A bill signed off by the cabinet yesterday and due to be brought to the Dáil in the coming weeks may suggest that lesbian parents will soon receive the same rights as their straight counterparts, but the reality for many remains different.
Campaigners have long stressed their problems with the proposed changes to the Children and Families Relationship Act. As it stands currently, the bill provides no legal recognition to LGBT+ families, but even though some improvements may be forthcoming, serious issues will still stand for families led by gay fathers and same-sex couples who received IVF treatment abroad.
At a recent demonstration outside Leinster House, Paula Fagan of LGBT Ireland told GCN: “This is a children’s rights issue. Children in LGBT families don’t have the right or the legal recognition of their primary caregivers, which has serious implications for them. That can be incomprehensible to children because they know who loves them, who takes care of them and who their parents are, so the law needs to catch up with that.”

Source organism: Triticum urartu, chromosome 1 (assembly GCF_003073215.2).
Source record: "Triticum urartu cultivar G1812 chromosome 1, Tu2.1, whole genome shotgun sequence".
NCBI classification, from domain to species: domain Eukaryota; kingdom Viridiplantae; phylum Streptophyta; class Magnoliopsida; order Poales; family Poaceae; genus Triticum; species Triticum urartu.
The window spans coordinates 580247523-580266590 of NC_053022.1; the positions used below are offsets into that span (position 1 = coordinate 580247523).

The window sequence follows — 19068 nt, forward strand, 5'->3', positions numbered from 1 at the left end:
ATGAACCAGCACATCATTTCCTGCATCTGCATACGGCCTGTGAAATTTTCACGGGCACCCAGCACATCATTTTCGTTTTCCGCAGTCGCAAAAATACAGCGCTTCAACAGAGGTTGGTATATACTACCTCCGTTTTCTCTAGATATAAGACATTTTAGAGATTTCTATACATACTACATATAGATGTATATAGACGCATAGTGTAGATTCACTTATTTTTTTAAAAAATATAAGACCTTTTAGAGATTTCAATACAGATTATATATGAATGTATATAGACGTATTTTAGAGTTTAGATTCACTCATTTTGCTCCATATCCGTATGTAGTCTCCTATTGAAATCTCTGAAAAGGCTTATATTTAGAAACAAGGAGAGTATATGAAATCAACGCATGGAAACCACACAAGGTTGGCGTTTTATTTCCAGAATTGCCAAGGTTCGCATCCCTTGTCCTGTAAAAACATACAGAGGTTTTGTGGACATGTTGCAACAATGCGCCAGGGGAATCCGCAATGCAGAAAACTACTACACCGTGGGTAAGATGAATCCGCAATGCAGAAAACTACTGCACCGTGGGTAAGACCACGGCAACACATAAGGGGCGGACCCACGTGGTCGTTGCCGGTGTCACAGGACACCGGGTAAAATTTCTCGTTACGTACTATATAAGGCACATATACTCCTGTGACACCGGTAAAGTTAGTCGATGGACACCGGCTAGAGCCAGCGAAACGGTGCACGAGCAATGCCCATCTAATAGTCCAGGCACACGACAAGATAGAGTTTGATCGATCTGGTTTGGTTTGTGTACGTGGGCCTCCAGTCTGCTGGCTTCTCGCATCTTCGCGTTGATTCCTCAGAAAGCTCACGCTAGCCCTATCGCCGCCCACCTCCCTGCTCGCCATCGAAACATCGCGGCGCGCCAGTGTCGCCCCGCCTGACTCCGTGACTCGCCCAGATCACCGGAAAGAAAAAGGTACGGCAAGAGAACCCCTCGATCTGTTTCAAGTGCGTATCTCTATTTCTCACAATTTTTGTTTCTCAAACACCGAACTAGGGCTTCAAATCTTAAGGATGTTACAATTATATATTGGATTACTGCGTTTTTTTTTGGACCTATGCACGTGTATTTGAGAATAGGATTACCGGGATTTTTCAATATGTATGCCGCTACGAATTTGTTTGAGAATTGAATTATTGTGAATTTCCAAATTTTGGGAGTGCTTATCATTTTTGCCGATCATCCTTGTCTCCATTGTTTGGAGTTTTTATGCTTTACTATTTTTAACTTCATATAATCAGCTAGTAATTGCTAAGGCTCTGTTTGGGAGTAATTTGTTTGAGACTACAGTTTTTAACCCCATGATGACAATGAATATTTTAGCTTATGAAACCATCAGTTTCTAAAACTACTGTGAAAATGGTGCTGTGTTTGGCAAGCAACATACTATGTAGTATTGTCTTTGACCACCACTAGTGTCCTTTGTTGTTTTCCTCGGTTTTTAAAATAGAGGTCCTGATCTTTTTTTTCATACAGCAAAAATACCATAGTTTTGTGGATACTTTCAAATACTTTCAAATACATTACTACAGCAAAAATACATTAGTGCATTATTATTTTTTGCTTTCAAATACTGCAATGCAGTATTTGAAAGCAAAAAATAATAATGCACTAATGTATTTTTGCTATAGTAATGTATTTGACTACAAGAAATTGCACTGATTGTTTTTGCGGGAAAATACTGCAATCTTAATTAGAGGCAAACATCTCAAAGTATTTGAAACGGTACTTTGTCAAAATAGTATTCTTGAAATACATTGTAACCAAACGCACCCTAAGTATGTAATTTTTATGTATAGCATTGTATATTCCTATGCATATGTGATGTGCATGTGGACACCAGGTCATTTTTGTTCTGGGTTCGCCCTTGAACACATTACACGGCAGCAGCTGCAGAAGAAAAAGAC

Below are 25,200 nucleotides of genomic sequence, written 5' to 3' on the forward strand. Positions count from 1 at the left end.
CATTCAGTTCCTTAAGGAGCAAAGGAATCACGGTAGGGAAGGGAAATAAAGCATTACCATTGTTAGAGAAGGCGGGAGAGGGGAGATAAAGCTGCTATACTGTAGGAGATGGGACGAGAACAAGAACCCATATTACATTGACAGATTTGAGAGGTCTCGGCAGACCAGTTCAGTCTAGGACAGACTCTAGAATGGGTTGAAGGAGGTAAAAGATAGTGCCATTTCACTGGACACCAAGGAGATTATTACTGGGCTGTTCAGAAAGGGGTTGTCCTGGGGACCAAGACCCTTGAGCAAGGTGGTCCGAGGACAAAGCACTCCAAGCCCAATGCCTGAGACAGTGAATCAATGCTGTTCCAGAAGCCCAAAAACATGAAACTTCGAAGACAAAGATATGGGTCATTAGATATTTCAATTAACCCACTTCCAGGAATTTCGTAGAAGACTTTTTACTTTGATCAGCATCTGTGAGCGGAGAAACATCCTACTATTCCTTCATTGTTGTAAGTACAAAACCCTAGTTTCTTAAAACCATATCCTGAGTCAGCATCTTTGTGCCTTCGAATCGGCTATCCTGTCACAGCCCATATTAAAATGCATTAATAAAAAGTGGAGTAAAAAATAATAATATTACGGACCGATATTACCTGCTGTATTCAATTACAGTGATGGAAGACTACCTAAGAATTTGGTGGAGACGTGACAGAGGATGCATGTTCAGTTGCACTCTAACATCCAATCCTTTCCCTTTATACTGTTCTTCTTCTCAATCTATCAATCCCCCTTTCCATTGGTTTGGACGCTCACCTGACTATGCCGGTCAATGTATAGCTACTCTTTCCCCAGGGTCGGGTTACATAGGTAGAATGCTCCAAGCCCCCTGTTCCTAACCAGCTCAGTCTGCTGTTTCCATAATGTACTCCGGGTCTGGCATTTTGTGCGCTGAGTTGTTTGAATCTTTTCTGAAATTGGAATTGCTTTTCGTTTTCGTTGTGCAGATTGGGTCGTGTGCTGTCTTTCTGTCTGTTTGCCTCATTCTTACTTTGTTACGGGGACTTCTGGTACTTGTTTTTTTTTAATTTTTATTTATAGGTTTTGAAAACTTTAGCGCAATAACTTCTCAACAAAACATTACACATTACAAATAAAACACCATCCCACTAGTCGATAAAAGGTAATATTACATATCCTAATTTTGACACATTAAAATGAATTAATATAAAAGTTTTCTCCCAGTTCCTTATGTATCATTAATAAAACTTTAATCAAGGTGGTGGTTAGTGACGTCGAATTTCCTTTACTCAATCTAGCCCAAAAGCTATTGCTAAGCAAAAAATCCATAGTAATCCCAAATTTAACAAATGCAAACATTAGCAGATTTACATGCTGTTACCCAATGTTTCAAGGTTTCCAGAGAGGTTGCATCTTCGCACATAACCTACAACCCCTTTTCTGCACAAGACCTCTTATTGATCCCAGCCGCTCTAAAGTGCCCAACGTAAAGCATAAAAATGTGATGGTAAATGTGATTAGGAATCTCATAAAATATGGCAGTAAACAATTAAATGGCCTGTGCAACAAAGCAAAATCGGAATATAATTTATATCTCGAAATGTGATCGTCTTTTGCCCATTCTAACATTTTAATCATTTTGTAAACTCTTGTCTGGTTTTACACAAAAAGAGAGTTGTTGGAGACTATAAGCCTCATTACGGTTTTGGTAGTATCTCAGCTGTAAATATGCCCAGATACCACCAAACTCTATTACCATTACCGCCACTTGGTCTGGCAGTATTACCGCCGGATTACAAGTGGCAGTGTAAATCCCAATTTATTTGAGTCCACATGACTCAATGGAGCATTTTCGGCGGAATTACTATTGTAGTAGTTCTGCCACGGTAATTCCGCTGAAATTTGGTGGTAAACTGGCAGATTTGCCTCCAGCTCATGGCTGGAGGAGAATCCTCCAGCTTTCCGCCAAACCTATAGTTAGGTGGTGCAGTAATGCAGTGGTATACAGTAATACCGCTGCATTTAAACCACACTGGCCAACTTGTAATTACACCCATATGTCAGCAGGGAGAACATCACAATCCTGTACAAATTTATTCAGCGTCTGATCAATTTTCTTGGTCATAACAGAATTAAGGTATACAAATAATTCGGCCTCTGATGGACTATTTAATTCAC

Ranae von Meding, her wife Audrey and their two daughters (aged two and aged six weeks) are one of those families affected. They will not be covered under the proposed legislation simply because they travelled abroad for IVF. They did Reciprocal IVF, using Audrey’s eggs and Ranae carried the babies.
Ranae told GCN, “We are so disheartened by the lack of care that the government has for our family and so many like us. As it currently stands I am viewed as a single parent despite the fact I’m married under the Irish constitution and despite the fact that our two children are biologically my wife’s.
“For them to say that some same sex families are legitimate but others are not, is a disgrace. It puts our kids at even a worse disadvantage than they are already at.
“The reason my wife will not be able to be registered as a parent to our children, is because we used her eggs in order to conceive. So because they are biologically her children, it means she isn’t allowed to be registered. The irony is, that if we had used a random egg donor and neither of us had any biological connection to our kids, then she would be able to be registered. It’s absolute madness. Who came up with that? And it’s blatant discrimination.”
Minister for Social Protection Regina Doherty stated she was “delighted to be able to move the matter forward quickly” but families with same-sex parents have now been waiting four years for those proposed changes, and despite reports to the contrary, many will have a much longer wait.
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